It occurs to the anorak in me that it isn't really an obsolete calibre list; it's an obsolete cartridge list. Anybody who wants to try and get an antique (undefined term) weapon in one of the chamberings not on the list is, imo, welcome to try so long as they appreciate the dangers and are prepared both to argue the point in court and go to gaol if they fail. Jolly good luck sez I, and I hope you win, but if you don't you can't say you weren't warned. It is immoral to pass on such a firearm as "legal off-ticket" to somebody who may not be au fait with the risks, and who would not wish to take them if he were.
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Mick F
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PostPosted: Wed Oct 04, 2006 6:13 pm    Post subject: Reply with quote

NeilMac wrote:
Mick, the leaflet is aimed at the general public and is full of inaccuracies and misleading statements. I haven't misquoted any of it.

misquote = quote wrongly, so I guess you're right, but you have taken a lot of it out of context imo. It's aimed at the general public, but comes under crime, so guess what; send a strong message that possessing illegal firearms can get you into a lot of trouble.

NeilMac wrote:
Quote:
Unless you've got a certificate for it, in which case you're unlikely to be charged or prosecuted in the first place. A Court can make an order as well.
Or unless it's not subject to certification which does cover quite a lot as you know.

They're talking about firearms in general. If you want to go into specifics, there's loads of exemptions. Do you really think a long list of them on a website page is going to help?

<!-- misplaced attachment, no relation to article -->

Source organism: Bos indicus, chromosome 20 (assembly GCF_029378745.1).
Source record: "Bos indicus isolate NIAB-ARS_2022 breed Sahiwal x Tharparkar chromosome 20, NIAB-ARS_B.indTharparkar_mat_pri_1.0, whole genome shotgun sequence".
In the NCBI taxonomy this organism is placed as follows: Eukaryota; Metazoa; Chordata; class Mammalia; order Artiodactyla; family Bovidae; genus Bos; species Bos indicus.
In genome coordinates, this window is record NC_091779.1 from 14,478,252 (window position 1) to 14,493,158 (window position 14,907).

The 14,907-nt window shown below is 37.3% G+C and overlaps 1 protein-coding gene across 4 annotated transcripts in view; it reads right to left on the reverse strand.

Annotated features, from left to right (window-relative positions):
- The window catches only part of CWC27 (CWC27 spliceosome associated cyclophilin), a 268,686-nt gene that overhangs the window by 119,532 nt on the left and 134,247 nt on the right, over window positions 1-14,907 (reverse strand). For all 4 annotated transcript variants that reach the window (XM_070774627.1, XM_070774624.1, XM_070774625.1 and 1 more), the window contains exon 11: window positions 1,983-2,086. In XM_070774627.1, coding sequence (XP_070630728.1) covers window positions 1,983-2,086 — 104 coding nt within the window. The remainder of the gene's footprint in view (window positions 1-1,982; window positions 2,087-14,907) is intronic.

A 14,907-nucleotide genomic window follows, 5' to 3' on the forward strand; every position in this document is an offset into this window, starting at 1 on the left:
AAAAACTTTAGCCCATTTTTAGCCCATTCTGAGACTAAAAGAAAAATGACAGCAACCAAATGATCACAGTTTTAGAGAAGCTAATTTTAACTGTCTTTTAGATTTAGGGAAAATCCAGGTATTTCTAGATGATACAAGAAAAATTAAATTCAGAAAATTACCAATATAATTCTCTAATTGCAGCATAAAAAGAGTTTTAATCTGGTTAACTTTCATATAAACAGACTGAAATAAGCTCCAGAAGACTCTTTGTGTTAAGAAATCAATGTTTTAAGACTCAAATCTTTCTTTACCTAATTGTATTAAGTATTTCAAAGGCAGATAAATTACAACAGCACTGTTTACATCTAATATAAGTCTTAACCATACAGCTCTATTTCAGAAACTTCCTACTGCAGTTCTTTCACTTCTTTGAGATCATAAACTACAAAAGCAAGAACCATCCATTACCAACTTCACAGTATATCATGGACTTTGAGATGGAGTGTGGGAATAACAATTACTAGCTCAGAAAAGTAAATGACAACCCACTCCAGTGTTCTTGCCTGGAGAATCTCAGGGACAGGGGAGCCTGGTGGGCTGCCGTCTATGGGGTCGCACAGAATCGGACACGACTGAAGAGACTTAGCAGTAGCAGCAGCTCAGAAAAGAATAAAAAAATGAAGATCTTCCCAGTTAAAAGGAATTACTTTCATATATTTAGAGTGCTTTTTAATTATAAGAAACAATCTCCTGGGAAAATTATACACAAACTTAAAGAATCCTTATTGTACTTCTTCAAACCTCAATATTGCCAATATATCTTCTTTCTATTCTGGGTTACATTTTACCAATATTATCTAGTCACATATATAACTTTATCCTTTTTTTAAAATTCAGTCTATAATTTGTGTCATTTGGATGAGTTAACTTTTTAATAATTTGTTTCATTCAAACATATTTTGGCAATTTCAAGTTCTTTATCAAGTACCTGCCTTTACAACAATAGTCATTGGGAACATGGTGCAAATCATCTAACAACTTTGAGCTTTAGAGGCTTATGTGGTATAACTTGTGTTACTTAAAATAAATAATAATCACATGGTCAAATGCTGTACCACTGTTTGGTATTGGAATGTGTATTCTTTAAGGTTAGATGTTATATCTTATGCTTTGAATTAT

NeilMac wrote:
Quote:
NeilMac wrote:
Quote:
No member of the public is allowed to own a prohibited firearm under any circumstances.

This will come as a surprise to lots of RFDs, certificated SCGC pistol owners, S7 collectors, shot pistol owners, deer stalkers with pistols etc etc.

Who is this aimed at again? You've also missed the bit before this about 'some.' Not like you to misquote something.


No Mick, you're wrong, the word "some" does not qualify the sentence I quoted. Read the full thing again.

This is the whole section, not just your sentence. Please feel free to read it again:
Quote:
Some firearms are completely prohibited including machine guns, sub-machine guns, most self-loading rifles, short-barrelled “assault shot guns” and stun guns.

No member of the public is allowed to own a prohibited firearm under any circumstances. If the police find you with a prohibited firearm, you’ll be arrested and will go to jail for at least five years.

Am I really wrong? In general terms? Or do you wish to include some (very few in fact) firearms dealers predominantly in the export trade who have permission from the Home Secretary etc and because we banned SCGC's and didn't want to pay compensation there's a few of them out there as well as some handguns, I could go on, but I guess you see the point.

NeilMac wrote:
Quote:
NeilMac wrote:
Quote:
If the police find you with a prohibited firearm, you’ll be arrested and will go to jail for at least five years.

No trial then, no exceptions for certificate holders or Mr Thomson?

Again, who is this aimed at? What message are they trying to send?


Again it is aimed at the general public. There is no excuse for presenting these lies and half truths as the law and I would have thought that in your position you would know that.

Personally, I think the website is poor (I deleted my initial thoughts word), but I submitted comments on it when first redirected about a year ago. In my view, they're trying to get a short simple message across which is carrying on the Govts message. Short and simple. We all know there's an exemption to 5(1)(aba), but in geberal terms, you will go down for five or more.

NeilMac wrote:
Quote:
Oooh, let's all misquote something. Again you've missed out the beginning: